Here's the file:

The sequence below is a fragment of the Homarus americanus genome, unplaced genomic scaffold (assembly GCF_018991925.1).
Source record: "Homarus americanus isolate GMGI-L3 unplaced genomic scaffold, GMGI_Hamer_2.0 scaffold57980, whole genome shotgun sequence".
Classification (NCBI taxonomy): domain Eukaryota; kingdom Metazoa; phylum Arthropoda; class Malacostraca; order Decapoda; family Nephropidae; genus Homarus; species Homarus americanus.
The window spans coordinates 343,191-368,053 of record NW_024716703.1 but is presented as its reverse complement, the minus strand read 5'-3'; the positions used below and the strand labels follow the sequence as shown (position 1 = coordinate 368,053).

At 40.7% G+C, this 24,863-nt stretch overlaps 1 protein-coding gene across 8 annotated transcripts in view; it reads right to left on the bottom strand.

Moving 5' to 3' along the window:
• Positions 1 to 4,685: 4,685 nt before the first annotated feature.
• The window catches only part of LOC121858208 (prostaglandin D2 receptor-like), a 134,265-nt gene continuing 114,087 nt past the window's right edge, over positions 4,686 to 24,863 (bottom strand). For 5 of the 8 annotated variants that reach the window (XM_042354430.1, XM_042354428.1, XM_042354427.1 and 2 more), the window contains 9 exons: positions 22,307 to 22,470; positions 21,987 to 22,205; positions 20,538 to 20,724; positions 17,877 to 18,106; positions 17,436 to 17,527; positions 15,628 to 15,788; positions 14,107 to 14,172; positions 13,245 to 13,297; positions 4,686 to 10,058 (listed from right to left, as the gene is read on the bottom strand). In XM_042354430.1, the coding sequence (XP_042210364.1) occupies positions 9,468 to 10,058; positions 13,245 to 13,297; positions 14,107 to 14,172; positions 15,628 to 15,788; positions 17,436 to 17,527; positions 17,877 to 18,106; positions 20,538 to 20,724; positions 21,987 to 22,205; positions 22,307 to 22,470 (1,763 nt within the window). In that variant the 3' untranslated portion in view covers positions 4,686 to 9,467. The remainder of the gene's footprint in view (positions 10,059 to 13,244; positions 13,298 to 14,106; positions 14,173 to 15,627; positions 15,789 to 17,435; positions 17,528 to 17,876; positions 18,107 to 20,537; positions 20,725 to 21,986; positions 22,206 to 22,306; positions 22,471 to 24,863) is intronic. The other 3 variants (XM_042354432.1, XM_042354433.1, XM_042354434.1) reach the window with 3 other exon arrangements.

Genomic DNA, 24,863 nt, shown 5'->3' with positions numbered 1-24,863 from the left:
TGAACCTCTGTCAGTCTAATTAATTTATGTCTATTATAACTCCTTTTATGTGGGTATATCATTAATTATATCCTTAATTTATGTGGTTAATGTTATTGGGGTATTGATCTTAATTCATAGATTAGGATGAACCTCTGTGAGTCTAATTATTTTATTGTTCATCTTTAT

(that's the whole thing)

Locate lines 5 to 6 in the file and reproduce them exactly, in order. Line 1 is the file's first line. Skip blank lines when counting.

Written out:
At 40.7% G+C, this 24,863-nt stretch overlaps 1 protein-coding gene across 8 annotated transcripts in view; it reads right to left on the bottom strand.

Moving 5' to 3' along the window: